- The Snowy Owl’s wingspan is 41/4 to 51/4 feet. Seriously.
- The Cattle Egret, a grassland species of heron, is thought to have originated in the short grass prairies of Africa.
- Blue Jays often raid the nests of smaller birds, eating the eggs and the nestlings. Not nice.
Birds of Western Canada + Birds of Western Canada are great reads to while away a blustery March Sunday afternoon – and, by the way, pretty awesome Mom and Dad Day gifts!
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You remember Daisy Jones and The Six, right? The iconic 1970’s rock band? Classic rock stations still play Chasing the Night from their chart-busting Aurora album.
They sold out their July 12, 1979 concert in Chicago and then bam! they imploded. Weird – and no one knows why.
Until Taylor Jenkins Reid’s Daisy Jones and The Six, an as-told-to memoir of the band, assembled from eight years worth of interviews, the first and only time the band have talked about their split and their history together.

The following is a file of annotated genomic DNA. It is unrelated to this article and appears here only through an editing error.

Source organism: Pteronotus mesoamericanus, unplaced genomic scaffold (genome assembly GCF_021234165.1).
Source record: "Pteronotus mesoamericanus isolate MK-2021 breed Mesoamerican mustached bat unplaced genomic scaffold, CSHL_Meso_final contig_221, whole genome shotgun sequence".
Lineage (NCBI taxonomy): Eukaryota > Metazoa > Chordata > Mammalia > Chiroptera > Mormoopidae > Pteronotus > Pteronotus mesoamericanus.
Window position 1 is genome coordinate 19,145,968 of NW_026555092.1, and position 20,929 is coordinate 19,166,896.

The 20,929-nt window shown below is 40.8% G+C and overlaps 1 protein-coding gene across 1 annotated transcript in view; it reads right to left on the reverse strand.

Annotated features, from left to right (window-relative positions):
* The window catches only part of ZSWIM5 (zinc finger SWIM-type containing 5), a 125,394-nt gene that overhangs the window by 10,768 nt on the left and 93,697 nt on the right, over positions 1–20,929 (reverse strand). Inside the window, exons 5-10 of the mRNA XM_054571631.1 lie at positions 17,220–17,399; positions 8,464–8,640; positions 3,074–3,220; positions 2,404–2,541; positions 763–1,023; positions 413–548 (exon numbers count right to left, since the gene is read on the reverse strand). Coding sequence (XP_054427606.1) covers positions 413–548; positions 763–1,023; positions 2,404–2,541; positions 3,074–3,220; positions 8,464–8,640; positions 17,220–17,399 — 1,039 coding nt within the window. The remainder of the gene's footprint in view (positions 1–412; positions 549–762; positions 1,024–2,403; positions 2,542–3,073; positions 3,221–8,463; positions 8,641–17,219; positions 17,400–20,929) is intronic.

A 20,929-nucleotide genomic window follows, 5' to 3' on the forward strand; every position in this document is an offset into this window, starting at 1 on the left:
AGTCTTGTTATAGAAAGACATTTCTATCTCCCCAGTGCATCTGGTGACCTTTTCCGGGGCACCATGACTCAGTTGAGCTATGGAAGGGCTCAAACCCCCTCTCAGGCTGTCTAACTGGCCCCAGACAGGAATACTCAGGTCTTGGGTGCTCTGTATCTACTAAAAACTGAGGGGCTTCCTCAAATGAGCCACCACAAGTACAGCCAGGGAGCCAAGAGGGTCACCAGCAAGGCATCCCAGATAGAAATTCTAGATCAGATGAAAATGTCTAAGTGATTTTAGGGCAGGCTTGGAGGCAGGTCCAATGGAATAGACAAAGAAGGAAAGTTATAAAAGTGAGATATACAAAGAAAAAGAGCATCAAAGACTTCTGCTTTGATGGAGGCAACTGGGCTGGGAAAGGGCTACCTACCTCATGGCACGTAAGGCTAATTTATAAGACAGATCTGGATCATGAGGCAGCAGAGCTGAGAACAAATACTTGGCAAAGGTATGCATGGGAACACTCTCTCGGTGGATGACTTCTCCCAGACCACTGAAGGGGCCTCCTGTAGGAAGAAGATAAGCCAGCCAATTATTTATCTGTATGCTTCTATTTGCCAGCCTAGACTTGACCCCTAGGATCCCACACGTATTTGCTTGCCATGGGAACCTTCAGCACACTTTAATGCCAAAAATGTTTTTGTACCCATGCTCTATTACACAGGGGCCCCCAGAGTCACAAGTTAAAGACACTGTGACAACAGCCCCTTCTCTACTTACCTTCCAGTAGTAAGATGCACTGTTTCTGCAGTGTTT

Spoiler alert: this page-turning ode to ‘70s pop culture is pure fiction.
Written documentary style – the narrative is all quotes – the plot centres on the complex push/pull relationship between The Six’s lead singer Billy Dunne, recovering addict and committed husband and father, and sexy, self-absorbed 70s party girl Daisy Jones. The Six were a pretty good band, but when Daisy joined she catapulted them to super stardom – and changed the band’s chemistry for good and for bad.
Daisy Jones and The Six is a clever, intelligent and super smart story that captures the zeitgeist of the ‘70s with all its excesses, the Big Three being of course, sex, drugs and rock and roll.